It is the nature of our job that we are thrown into high-risk operations with strangers. We have to quickly develop trust (or not), evaluate risk, and depend at least partly on strangers for our safety, which makes ours a strange and unique occupation.
As you engage with your fellow firefighters and share observations and judgements it’s possible you’re teaching as much as you’re learning.
What is the learning system like on your module, crew, or home unit? How does it work? Do you dedicate specific time to learning or do you have a more opportunistic approach—capitalizing on learning moments as they present themselves?
A deep commitment to learning asks us all to get comfortable letting go of a rigid or fixed mindset and coming into situations with true inquisitiveness.
The culmination of our crew’s training is the South Canyon Staff Ride. That’s where a lot of tremendous lessons are learned up on that hill during this Staff Ride experience.
It’s clear that our firefighters are spending more and more time away from their home units, engaged in difficult and extended fire assignments, and have very little time to also be responsible for implementing the needed prescribed fires back home . . . Every reason for not burning can be overcome when you have a workforce who is dedicated to getting it accomplished. This isn’t magic. It’s how all work gets done. You make it the priority duty for that work team or group of employees . . . In this way, we can start to reduce the risk to our future workforce.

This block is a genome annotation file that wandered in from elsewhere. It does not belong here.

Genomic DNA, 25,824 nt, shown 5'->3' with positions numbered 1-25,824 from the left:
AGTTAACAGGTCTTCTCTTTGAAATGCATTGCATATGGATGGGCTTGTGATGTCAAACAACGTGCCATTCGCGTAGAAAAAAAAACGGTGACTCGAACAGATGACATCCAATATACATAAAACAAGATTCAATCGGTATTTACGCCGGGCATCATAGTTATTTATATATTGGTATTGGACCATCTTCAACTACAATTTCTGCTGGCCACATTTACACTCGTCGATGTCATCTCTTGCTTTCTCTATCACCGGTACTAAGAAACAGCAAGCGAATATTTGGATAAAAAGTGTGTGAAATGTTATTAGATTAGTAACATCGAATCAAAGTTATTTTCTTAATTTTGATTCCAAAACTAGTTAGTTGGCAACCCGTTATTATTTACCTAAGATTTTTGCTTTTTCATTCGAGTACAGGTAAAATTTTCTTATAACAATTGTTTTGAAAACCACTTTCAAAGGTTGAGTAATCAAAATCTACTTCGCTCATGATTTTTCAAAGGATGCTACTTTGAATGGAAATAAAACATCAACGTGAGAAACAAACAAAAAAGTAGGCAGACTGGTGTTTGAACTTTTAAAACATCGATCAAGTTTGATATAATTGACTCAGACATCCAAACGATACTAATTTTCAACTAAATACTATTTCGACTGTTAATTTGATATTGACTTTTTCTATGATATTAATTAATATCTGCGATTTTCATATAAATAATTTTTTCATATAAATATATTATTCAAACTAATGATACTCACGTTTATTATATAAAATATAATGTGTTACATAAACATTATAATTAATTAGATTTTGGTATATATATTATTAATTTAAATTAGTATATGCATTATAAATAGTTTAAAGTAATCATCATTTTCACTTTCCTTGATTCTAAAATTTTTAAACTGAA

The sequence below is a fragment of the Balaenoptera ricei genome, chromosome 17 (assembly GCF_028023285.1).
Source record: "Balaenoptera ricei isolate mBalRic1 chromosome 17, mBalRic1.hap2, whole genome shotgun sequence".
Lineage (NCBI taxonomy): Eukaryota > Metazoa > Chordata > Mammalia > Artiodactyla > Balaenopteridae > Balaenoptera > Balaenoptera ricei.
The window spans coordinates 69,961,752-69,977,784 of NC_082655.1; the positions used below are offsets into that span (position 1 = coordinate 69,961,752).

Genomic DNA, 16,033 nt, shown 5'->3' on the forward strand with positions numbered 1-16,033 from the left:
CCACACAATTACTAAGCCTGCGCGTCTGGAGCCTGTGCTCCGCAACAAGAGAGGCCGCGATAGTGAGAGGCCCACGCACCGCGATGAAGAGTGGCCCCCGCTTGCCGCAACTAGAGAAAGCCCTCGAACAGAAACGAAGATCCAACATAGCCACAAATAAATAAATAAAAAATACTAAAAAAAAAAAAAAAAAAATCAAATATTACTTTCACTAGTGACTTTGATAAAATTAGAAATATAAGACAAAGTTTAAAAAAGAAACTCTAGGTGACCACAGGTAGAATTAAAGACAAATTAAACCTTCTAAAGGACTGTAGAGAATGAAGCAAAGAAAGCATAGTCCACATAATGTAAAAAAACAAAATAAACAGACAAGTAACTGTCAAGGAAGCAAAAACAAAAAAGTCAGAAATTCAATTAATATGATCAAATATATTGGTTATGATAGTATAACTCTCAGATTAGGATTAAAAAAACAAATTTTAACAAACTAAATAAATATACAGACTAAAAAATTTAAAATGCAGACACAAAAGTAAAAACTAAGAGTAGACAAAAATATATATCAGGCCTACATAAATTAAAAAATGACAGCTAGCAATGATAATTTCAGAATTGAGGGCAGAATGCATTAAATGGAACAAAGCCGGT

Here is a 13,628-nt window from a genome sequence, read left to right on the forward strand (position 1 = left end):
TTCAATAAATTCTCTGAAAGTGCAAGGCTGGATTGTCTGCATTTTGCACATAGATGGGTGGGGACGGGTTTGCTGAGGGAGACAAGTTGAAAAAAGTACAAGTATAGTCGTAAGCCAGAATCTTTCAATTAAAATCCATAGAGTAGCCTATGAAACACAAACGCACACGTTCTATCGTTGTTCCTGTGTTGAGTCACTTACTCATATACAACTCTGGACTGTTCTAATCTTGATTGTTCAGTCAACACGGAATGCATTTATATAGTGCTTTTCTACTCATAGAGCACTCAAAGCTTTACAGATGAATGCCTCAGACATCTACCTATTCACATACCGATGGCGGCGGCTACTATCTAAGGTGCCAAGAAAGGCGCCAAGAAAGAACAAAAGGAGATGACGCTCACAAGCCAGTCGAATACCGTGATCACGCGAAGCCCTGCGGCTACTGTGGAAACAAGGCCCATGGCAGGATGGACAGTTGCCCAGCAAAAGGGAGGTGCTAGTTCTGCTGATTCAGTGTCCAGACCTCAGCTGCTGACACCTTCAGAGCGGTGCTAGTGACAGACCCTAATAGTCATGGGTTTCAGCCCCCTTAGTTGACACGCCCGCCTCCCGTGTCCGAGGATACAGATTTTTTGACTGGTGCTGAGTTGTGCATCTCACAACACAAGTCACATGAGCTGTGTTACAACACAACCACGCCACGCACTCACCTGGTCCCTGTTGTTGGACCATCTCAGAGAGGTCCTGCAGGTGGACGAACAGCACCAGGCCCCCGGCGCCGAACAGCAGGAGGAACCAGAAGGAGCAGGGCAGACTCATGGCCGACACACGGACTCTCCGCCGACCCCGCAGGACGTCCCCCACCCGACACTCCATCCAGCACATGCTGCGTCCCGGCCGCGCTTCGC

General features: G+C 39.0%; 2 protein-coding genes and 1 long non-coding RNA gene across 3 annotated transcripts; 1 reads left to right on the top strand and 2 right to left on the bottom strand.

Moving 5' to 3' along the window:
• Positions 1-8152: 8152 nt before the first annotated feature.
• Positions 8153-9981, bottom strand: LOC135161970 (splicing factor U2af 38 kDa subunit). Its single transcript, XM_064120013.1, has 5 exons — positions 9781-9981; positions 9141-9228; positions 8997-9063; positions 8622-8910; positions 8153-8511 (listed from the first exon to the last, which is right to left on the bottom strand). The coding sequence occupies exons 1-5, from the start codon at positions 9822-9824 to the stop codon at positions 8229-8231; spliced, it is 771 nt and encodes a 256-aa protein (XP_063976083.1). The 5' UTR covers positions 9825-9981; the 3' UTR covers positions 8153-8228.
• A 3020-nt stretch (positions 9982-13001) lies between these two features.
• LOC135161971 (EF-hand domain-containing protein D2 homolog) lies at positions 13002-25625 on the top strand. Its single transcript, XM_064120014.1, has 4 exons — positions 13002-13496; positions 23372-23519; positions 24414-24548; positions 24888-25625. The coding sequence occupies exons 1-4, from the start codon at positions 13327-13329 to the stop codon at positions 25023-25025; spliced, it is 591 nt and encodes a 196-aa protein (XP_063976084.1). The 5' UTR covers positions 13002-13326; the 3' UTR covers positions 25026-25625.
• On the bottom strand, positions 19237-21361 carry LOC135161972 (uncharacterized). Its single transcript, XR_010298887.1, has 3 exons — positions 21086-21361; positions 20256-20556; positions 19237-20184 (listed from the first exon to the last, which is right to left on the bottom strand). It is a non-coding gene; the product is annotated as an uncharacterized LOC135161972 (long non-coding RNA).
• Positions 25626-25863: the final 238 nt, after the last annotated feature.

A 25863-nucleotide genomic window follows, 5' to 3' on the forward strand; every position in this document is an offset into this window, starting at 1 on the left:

Our fireline social structure is just a scrambled version of high school. But in this environment the consequences of that behavior are drastically more severe—like your buddy in a casket severe. Communication is essential. Be nice.
We are not in control of the elements influencing fire, we are not in control of the other humans influencing our situation, and we are not even in control of our own perception of what the situation is. In spite of all this uncertainty, as we step into this dynamic and complex environment, we convince ourselves we are in control of our own safety.
We often make sense of what happened by investing in the hope that our experience can be helpful to others.
Wildland Fire Lessons Learned Center staff members share their favorite incident reports from 2021.